Cultural Studies and the New Uses of Literacy

When:4 Apr 2014, 1pm - 6:30pm
5 Apr 2014, 9am - 3pm
Venue:Room 327, Robert Webster Building, Kensington Campus, Sydney
Who:School of the Arts and Media

This symposium emerges from ongoing debates, local and international, about the different approaches to ‘literacy’ in contemporary Cultural Studies. According to Stuart Hall, “there would have been no Cultural Studies” were it not for Richard Hoggart’s The Uses of Literacy: Aspects of Working Class Life. The importance of literacies emerges in Graeme Turner’s concern that the research projects of many students (and many academics, we would add) “are too often reduced to their topic rather than situated within the broadest possible relation to a body of ideas, concepts and approaches”. And David Buckingham warns that the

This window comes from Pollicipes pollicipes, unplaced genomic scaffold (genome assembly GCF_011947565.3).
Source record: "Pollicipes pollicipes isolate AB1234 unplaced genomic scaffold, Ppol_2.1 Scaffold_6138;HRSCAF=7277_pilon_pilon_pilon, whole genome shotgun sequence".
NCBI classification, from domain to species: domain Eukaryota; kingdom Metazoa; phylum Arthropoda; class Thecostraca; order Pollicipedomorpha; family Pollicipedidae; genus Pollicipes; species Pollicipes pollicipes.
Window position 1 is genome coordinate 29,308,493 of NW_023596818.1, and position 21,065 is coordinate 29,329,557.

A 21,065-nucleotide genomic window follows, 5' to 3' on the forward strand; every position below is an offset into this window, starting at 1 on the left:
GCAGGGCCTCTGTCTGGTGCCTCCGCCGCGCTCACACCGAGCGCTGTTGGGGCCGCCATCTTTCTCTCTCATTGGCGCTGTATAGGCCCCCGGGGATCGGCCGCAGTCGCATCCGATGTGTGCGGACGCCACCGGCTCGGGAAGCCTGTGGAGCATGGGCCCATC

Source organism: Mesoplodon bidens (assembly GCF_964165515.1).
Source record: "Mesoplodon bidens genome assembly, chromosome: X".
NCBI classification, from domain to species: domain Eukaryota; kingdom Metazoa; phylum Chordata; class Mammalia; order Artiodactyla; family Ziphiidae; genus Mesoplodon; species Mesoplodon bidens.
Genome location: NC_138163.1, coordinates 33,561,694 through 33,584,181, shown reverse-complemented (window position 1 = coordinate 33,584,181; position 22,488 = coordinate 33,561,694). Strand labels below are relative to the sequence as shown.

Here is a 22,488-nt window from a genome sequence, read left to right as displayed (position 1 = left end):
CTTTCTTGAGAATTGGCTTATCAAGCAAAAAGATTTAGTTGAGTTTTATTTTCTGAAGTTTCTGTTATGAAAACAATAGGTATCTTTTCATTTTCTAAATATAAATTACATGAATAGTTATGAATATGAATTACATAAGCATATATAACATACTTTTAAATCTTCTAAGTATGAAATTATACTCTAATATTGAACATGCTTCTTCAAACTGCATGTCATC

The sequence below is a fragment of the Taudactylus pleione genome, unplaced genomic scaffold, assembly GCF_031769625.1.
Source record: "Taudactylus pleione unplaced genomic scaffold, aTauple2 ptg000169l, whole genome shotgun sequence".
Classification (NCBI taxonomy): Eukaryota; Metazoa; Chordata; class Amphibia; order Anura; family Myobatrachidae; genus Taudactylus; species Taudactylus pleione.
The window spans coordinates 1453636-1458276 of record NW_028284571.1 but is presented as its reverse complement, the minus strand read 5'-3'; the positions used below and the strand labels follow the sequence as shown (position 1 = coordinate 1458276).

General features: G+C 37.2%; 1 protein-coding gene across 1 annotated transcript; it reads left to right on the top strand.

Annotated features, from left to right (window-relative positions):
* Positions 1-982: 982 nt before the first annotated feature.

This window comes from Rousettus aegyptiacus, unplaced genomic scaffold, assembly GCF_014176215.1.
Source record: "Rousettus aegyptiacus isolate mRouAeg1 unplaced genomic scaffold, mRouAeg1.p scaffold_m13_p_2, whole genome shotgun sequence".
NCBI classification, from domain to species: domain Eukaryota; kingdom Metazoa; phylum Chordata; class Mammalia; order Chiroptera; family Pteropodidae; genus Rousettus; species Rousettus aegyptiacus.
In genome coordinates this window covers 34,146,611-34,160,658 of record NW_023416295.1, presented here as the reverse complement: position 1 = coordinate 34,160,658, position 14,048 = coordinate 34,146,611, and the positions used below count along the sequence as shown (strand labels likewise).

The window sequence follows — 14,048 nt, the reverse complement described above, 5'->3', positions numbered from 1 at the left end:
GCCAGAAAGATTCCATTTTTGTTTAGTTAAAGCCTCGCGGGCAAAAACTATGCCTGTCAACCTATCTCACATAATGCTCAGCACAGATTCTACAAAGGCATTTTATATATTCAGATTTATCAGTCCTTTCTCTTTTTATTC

proliferation of literacies may be fashionable, but it raises some significant questions. Popular discussions of “economic literacy,” “emotional literacy,” and even “spiritual literacy” seem to extend the application of the term to the point where any analogy to its original meaning (that is, in relation to written language) has been lost.

Ongoing debate on the usefulness of Hoggart’s work suggests that The Uses of Literacy is an appropriate starting point from which to explore how academic research and teaching practices engage with cultural literacies. So, in thinking through ‘the uses of literacy’ we return to Hoggart’s text to (re)consider current scholarship, particularly that of scholars working in the intersecting fields of Cultural Studies, Literacy Learning, Media Studies, Communication Studies, Screen Studies and the Creative Industries.

Symposium Program (PDF) [20 Kb]

Presenter Abstracts (PDF) [86 Kb]

Keynote speakers: